I have always been a to-do list kind of person. In college, whenever I felt overwhelmed with piles of reading, group projects, or extra-curricular commitments, out came a piece of paper and a pen.

And for my first few expat weeks in France, to-do lists kept me afloat in the deep, dark waters of French bureaucracy. From the excruciating visa process to the ordeal of setting up a library card, bank account, and cell phone, lists were aplenty and the gratification of crossing tasks off, immeasurable.

Take THAT, France, I would mumble as my list gradually shortened. I felt productive. I was doing things.

But when what I once thought was a never-ending list ended, things changed.

I told myself to bask in being rather than doing. I told myself the hour-long lunches and whole afternoons spent lazing away at the neighborhood café were okay. It was just the French joie de vivre rubbing off on me.

But still, I couldn’t shake the feeling of self-indulgent guilt. My friends would tell me over FaceTime about their sufficiently caffeinated, over-worked post-grad lives — something that society has come to deem as the proper return on a $240,000+ college investment. And I would nod, pretending to empathize when really my life teaching English and maybe picking up a tutoring gig here and there was the furthest thing from a day-in-day-out hustle.

Simultaneously ashamed of how fundamentally wrong this felt and acutely aware of the privilege that it all stemmed from, I said nothing.

Instead, small victories became the benchmarks for a productive day — a coherent, flowing conversation in French, a successful trip to the market, cooking a really, really good dinner for myself, or reading a chapter of my French book without relying on Google translate.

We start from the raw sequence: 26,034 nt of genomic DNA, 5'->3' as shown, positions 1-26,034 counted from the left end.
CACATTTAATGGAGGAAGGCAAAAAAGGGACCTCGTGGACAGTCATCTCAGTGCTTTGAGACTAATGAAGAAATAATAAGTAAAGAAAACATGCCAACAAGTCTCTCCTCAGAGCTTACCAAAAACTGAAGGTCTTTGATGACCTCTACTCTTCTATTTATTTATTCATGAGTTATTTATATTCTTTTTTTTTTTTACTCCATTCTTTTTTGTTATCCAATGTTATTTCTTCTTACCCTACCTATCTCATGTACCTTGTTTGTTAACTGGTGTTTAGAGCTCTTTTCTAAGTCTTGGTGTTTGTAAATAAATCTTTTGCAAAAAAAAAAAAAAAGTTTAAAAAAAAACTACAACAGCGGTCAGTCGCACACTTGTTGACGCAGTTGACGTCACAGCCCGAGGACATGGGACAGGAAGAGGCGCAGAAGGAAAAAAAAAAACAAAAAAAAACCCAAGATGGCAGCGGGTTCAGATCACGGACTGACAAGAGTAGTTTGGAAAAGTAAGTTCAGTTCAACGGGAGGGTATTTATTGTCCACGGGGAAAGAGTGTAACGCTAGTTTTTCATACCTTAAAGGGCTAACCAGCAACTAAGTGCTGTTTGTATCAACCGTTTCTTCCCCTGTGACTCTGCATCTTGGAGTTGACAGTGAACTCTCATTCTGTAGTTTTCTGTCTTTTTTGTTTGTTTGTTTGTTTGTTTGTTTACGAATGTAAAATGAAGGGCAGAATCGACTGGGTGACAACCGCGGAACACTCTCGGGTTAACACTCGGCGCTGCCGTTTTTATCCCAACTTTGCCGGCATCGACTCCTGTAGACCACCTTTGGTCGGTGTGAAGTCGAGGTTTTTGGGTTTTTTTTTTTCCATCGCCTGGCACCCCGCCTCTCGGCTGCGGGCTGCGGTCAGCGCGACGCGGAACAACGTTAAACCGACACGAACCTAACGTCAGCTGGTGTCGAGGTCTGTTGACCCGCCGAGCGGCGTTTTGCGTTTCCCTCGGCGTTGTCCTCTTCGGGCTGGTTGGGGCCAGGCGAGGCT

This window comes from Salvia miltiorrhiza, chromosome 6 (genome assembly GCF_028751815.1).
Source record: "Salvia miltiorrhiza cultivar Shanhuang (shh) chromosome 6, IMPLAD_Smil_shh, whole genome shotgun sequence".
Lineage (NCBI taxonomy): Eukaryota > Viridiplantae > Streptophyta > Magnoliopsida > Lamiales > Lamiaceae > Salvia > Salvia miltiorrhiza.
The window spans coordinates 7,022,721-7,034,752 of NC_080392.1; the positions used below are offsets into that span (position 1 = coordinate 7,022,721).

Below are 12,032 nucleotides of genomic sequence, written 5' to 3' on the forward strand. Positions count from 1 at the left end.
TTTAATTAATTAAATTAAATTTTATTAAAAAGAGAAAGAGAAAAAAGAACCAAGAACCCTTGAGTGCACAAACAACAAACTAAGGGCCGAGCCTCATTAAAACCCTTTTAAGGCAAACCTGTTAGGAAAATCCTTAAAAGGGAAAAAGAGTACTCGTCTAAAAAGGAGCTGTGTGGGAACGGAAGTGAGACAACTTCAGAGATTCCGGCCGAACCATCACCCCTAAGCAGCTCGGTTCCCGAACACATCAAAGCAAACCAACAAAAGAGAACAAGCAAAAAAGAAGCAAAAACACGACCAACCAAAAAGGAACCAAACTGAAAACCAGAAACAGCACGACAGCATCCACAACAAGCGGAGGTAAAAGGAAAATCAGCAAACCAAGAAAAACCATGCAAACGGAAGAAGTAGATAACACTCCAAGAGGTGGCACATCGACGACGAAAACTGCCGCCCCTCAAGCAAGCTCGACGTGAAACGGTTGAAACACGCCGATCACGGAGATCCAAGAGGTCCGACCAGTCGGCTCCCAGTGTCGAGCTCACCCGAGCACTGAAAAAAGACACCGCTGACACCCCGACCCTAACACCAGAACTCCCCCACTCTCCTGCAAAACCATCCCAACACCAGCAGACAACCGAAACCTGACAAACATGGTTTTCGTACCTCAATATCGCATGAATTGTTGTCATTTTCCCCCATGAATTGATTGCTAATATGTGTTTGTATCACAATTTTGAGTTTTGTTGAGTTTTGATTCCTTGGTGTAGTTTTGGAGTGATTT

My post-grad stint abroad felt like one big exhale after four years of college, and I actively willed myself every single day to find peace in that — to not harbor worries that I was somehow “falling behind” personally, professionally, and financially.

But I’m back in the states now, and the to-do list has returned with a vengeance. Hustle feels like the verb du jour for me, as it likely does for most professionally-minded millennials in Manhattan, and I have to remind myself that my life in France was real. I did that. I lived that.

I can’t complain, though, because isn’t this what I wanted all along? Isn’t this what I envisioned for myself, what I set out to accomplish the second I landed stateside?

Call it what you may — nostalgia, sentimentality, or a cliché case of the grass is always greener on the other side — but I’ve come to realize that the onus is on me to carve out moments of calm. That having a job and living in Manhattan don’t come close to justifying this relentless, go-go-go mentality that leaves little room for mental and physical repose. That maybe, just maybe, the French are on to something, and that the definition for what constitutes a “productive” day isn’t actually a definition at all.